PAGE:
Ali Mohammed has been fishing off Hodeidah since he was a child, but for the first time in 30 years, the Yemeni father of eight cannot feed his family.
He and his fellow fisherman are facing “tragedy”, he said as he emptied his net at a harbour in the battle-scarred Red Sea city.
“We are really scared to go out to sea, to the extent that we say goodbye to our children every time we leave the house because we do not know if we are coming back.”
Hodeidah, home to Yemen‘s most vital port, has been the target of a fierce pro-government offensive to retake it from Houthi rebels who have held it since 2014.
The fishing harbour where Mohammed landed his catch lies just one kilometre from the front lines.
The fighting poses a mortal threat to an industry the World Bank says employed some 10,000 registered fishermen in Hodeidah and the surrounding province before the war.
Under heavy international pressure, pro-government forces backed by a Saudi-UAE military alliance have suspended a five-month battle to seize Hodeidah.
But the United Nations said on Tuesday that operations at the vital port had fallen by nearly half over the past two weeks.
The danger of being shot or intercepted at sea has forced fishermen to stay close to shore.
“A rocket could strike you and you wouldn’t know where it came from,” Mohammed said.
“There are fishermen still missing at sea … they went out and never came back.”
In the fish market near the harbour, white marble basins that were once filled to the brim with fish now hold what very little comes from the day’s catch.
A few customers scurry behind anyone who has managed to catch fish that day, while the lucky fishermen who come back to the market with a big catch hawk their goods from the backs of trucks or carts.
“We used to have a lot more fish in the past because we were able to go further into the sea,” Mohammed Salem Adwein said.
Fishing boats from the port used to go out as much as 100 nautical miles, 185km, into the Red Sea.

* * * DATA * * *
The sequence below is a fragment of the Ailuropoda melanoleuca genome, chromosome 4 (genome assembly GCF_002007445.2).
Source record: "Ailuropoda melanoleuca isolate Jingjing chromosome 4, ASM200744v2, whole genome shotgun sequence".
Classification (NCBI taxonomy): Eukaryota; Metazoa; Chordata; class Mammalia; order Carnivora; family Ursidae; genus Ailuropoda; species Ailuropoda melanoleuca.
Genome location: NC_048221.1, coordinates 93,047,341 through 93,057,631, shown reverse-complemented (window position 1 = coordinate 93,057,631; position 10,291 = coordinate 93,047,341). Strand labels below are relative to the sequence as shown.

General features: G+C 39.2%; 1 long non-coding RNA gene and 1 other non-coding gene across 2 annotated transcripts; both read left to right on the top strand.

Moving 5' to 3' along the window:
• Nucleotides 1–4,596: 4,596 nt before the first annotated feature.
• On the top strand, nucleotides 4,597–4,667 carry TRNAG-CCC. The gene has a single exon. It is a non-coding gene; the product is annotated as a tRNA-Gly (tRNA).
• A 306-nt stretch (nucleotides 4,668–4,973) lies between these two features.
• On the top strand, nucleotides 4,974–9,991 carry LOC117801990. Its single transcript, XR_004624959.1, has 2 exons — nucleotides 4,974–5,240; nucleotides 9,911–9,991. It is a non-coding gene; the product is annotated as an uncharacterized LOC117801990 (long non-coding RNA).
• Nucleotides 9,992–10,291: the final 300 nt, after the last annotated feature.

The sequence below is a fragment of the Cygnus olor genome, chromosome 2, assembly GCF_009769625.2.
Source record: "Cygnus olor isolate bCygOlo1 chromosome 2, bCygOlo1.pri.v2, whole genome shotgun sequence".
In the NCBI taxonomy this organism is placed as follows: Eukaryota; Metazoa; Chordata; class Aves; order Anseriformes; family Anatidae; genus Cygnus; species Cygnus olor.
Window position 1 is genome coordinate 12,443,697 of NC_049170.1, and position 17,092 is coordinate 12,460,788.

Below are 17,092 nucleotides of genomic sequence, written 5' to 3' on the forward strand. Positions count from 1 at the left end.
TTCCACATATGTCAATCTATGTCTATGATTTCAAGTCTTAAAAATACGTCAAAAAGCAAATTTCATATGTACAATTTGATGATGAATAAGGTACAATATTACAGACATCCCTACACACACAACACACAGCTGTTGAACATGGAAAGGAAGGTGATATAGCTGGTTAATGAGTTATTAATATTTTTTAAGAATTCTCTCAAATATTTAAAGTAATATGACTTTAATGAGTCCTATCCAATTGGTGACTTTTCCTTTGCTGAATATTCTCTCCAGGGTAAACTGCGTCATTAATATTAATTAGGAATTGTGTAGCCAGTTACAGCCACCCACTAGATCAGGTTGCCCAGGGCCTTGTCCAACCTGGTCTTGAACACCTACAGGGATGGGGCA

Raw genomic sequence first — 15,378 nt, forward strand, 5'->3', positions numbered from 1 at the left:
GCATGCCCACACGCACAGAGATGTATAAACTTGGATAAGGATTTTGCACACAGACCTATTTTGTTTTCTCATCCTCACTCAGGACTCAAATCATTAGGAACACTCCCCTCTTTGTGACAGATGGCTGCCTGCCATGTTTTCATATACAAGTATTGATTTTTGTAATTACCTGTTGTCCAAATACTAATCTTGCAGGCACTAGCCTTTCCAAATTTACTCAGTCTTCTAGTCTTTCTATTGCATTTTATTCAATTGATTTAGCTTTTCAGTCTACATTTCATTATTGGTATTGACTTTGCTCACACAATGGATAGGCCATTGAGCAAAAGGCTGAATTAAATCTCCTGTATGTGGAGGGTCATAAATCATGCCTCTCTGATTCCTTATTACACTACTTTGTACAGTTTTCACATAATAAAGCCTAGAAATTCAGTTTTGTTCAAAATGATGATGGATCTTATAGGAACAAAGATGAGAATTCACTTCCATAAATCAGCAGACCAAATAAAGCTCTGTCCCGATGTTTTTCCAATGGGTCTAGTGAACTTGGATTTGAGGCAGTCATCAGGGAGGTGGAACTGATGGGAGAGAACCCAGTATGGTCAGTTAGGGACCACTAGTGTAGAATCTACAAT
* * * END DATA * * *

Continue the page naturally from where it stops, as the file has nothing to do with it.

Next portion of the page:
“Now, we go about 20-25 nautical miles, 37-46km out, and we are terrified,” he said.
“The longer the conflict, the more difficult it is for the fishermen.”
Attacks on the fish market and a hospital in Hodeidah killed at least 55 civilians and wounded 170 in August, according to the International Committee of the Red Cross.
Both sides denied responsibility for those attacks, but shrapnel damage can still be seen on the walls of the market – some going right through spray-painted Houthi slogans.
Different coloured fishing boats sail out to sea, one after the other. As soon as one returns, at least six men jump on board to unload the day’s catch.
Written on one of the boats is a message of hope: “The believer is like a green leaf, he will not fall no matter how the storm blows.”
But as Yemen’s war shows little sign of waning, Hodeidah residents fear the city could be completely besieged.
UN agencies say 14 million Yemenis are already at risk of starvation and the full closure of Hodeidah port would further exacerbate the humanitarian crisis.
But despite the war, which has killed an estimated 56,000 people, Ali Mohammed does not think of changing his job.
“Where are you going to go look for a job when you don’t even have two days to spend with your children,” he tells AFP.
“People are tired. I am tired. I swear to God I don’t even have rice in the house.”
Tor al-Amer, who works at the docks, said Hodeidah’s fishermen face a bitter choice.
“A fisherman will starve to death if he stays home, but if he goes out to sea he will die from being bombed,” he said.